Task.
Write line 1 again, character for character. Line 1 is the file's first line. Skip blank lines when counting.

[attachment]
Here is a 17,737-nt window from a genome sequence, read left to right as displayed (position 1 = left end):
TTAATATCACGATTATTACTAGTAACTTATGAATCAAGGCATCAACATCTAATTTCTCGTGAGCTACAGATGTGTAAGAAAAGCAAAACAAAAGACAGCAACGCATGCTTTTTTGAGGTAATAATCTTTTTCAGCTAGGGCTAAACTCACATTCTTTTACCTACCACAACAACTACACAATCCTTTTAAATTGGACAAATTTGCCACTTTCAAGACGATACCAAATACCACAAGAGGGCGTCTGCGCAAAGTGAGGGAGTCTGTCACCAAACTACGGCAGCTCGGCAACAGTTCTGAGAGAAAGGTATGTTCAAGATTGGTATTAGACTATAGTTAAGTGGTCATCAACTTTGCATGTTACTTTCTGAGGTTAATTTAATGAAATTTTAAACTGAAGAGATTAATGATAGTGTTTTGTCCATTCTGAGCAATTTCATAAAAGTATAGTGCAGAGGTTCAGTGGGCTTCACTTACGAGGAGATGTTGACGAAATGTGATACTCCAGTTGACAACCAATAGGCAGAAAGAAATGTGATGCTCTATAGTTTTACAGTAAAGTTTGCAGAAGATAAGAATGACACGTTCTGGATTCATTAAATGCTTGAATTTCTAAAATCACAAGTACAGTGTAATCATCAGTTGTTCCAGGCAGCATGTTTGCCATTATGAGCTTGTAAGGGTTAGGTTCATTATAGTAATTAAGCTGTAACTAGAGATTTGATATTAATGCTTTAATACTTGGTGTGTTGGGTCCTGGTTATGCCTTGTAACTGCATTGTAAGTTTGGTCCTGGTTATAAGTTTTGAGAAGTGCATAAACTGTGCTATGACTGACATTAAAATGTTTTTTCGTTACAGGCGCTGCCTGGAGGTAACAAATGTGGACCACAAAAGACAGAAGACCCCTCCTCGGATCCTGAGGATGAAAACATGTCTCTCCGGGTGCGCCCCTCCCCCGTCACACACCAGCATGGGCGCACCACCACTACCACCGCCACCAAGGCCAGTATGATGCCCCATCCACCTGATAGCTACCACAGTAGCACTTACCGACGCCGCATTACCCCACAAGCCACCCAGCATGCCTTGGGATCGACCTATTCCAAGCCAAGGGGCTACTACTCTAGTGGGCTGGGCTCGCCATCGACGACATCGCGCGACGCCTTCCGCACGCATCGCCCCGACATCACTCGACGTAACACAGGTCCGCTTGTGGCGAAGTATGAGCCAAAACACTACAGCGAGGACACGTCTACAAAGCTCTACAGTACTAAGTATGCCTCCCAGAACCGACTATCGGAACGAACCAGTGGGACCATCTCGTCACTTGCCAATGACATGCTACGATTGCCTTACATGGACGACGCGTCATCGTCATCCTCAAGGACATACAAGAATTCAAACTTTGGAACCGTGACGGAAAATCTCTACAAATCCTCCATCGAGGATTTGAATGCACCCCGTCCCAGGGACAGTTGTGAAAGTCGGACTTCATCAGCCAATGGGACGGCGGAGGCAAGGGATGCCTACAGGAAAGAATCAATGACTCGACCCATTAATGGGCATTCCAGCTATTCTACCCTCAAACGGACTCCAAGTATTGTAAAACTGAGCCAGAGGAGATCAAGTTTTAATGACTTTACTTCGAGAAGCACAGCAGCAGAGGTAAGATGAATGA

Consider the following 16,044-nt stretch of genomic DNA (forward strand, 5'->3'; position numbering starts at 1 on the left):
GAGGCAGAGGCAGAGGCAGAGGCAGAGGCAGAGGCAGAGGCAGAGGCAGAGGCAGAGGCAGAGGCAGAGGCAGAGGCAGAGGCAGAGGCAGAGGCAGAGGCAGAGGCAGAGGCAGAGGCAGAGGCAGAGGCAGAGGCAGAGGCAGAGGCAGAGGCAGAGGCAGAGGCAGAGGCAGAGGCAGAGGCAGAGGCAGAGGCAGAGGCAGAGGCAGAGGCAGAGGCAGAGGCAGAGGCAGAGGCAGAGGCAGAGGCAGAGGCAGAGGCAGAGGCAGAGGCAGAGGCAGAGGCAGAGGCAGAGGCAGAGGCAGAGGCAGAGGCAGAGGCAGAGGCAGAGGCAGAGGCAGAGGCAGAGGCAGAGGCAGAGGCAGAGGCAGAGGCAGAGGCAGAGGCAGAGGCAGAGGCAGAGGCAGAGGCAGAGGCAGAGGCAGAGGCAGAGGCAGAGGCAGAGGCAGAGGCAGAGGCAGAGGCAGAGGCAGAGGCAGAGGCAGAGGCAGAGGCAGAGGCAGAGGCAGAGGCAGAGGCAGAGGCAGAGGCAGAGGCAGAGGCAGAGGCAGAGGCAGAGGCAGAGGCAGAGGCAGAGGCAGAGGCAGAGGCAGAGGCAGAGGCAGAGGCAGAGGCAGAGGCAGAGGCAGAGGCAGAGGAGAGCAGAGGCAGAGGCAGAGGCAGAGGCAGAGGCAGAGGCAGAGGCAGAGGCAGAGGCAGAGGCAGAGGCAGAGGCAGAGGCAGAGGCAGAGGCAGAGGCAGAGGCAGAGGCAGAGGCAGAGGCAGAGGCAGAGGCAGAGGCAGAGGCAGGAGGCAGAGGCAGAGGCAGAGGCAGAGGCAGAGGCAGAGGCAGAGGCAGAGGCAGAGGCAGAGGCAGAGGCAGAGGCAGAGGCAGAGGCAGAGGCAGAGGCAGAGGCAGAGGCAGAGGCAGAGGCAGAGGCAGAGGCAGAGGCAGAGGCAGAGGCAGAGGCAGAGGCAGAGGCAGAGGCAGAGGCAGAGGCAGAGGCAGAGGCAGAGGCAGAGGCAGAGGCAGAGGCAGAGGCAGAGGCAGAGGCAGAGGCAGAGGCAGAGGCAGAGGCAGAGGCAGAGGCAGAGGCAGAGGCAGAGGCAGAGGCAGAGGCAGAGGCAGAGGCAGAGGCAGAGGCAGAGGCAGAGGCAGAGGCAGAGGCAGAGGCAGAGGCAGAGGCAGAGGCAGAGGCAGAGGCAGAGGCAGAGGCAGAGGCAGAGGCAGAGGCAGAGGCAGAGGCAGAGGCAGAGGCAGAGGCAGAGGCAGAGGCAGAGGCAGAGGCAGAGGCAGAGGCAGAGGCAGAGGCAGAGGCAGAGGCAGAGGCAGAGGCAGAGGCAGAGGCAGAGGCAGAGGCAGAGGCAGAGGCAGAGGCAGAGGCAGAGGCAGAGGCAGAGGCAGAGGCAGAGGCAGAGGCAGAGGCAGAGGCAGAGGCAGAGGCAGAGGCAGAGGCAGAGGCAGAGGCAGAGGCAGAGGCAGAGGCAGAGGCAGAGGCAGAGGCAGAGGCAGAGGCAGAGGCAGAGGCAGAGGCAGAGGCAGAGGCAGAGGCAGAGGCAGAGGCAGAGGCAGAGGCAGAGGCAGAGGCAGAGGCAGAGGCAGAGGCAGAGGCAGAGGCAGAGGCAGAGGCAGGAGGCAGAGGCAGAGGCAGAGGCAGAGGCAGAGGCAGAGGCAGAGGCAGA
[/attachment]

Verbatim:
Here is a 17,737-nt window from a genome sequence, read left to right as displayed (position 1 = left end):